Huletts where the heart is: Volunteers seek to create personalized history of hamlet

The history of Huletts Landing is being told one family at a time.

The Friends of Historic Huletts Landing is in its third year documenting the lives of people who call the lakeside hamlet home.

The goal of the oral history project is to add to the community’s permanent record by capturing the stories of how people came to live in Huletts Landing and the memories they forged once there.

“We’re interested in old families, people who have been here awhile, who they are and how the came to be here,” said Marian Knight, the organization’s secretary and one of the volunteers helping lead the effort. “Some families are very interesting. Each has their own interesting things to tell.”

“There are several very old families that have lived in Huletts Landing for over 100 years.”

Knight is one of roughly a dozen volunteers who agreed to devote some of their time interviewing different people within the community. She said an average interview about one hour to complete, although some may be shorter or longer depending on who is being interviewed.

Questions can range from what people did for work, why they came to Huletts, how long have they been there and what they enjoyed doing while they were there. Anything that helps paint of picture of who they are and by extension helps personalize the story of the community.

Knight is part of a family that has lived in Huletts for decades. Her husband’s family purchased their camp on Bluff Head Road around the turn of the 20th century.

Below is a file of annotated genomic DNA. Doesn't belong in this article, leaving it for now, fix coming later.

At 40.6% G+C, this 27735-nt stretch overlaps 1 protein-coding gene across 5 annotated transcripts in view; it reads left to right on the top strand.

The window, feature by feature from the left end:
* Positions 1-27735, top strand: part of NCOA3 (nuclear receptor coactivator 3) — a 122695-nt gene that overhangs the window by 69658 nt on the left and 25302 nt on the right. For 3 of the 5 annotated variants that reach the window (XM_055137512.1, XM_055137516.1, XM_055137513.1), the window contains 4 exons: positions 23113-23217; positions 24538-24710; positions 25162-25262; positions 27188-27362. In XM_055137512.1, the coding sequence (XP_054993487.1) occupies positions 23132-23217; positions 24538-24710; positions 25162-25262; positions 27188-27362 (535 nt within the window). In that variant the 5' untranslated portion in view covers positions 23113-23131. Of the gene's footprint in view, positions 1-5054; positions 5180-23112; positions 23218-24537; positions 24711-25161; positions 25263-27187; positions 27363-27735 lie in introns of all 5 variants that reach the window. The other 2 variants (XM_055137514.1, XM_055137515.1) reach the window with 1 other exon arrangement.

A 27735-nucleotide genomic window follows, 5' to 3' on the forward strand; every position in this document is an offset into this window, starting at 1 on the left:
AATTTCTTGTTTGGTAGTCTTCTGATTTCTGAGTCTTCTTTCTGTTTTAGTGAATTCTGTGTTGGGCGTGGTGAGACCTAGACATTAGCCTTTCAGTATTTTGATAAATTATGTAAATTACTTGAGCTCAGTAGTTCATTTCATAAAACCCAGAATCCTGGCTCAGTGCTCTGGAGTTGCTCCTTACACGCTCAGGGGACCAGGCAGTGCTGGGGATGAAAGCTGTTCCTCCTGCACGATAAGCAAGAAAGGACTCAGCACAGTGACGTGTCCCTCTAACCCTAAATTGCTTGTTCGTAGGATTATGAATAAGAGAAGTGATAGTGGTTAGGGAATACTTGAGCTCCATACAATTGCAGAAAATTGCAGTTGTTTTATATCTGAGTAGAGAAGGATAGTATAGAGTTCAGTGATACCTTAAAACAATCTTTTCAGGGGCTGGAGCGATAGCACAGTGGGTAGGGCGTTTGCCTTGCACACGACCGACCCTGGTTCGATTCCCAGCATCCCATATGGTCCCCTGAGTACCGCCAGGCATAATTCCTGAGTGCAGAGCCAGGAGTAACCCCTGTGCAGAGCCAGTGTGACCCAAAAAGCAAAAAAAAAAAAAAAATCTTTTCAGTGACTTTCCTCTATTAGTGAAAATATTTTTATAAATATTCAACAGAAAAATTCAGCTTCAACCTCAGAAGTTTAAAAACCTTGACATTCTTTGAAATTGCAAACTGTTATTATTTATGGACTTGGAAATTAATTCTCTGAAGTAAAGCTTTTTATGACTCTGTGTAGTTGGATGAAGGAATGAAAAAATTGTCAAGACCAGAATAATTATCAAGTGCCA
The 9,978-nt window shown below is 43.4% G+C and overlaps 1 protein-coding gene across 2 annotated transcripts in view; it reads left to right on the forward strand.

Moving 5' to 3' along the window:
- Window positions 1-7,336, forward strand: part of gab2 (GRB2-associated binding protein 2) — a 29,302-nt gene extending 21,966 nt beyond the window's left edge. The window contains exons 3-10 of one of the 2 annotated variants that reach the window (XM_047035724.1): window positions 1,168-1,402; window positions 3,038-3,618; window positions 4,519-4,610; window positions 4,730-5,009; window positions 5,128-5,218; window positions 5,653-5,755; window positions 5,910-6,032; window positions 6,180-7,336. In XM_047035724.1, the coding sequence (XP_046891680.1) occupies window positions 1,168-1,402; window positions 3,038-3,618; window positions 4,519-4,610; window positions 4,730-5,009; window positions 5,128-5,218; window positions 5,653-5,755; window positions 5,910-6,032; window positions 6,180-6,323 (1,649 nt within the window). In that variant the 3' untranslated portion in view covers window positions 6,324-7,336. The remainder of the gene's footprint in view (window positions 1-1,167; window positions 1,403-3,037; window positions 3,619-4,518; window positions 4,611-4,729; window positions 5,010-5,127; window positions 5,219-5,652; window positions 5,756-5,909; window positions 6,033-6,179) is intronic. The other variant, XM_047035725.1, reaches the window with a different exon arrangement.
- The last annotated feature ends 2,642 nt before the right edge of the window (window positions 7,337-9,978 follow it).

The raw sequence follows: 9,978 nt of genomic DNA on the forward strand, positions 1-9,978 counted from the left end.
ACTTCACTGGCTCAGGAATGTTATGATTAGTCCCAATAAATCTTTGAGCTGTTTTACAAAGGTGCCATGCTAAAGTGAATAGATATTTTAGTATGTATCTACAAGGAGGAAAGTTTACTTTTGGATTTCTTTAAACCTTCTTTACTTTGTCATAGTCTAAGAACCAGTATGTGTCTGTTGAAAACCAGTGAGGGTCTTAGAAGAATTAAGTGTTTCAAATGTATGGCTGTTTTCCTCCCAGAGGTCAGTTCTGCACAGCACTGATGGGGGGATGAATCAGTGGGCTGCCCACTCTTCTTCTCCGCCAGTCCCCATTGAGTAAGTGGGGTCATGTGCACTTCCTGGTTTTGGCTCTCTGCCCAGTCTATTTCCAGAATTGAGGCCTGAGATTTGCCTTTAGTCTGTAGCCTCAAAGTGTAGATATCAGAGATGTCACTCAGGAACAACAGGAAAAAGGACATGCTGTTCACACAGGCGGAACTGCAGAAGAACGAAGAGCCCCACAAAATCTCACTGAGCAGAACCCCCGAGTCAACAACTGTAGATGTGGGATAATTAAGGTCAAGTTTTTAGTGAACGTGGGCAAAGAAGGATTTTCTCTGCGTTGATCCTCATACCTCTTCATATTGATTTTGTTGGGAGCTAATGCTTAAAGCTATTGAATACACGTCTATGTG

She said the family used to hold a regatta on Labor Day every weekend and the kids would practice their swimming and diving all summer.

“There were no electronics at the time. They played their own games,” Knight said, illustrating the type of stories interviewers are hoping to capture.

When the organization decided to do the project three years ago, volunteer had very little experience putting together an oral history project so they reached out to Jill Breit, executive director of Traditional Arts in Upstate New York, a nonprofit organization in Canton dedicated to showcasing the folk culture and living traditions of upstate New York.

As executive director, Breit’s responsibilities include the implementation of interpretative programs for her organization, through which she had experience with oral history projects.

So the group asked her if she could train interviewers and she agreed. Training sessions have been held on annual basis since, the most recent being Monday. The organization has also received three Rockefeller Foundation grants to help pay for the cost of materials and transcribing the interviews.

Volunteers have completed approximately 20 interviews to date and hope to complete several more this year, Knight said.

Once the interviews have been completed, they are transcribed, edited and then made available to be viewed at the Huletts Library and Gallery. Organizers hope to also publish the transcripts on the group’s website.

She said the project has been well received by members of the community thus far.

“I’ve found that people really enjoy telling their stories,” Knight said.

Knight said the group is looking for volunteers to help with the project, whether it’s people to transcribe and edit interviews, conduct interviews, or suggestions of whom to interview.

Anyone who has lived in Huletts, especially if their family has been there for a considerable period of time, is welcome to have their story recorded.

“It has nothing to do with status,” Knight said.

Anybody who is interested in volunteering is encouraged to contact Knight at 499-2955.

“It’s a lot of fun to listen to people’s stories,” she said.

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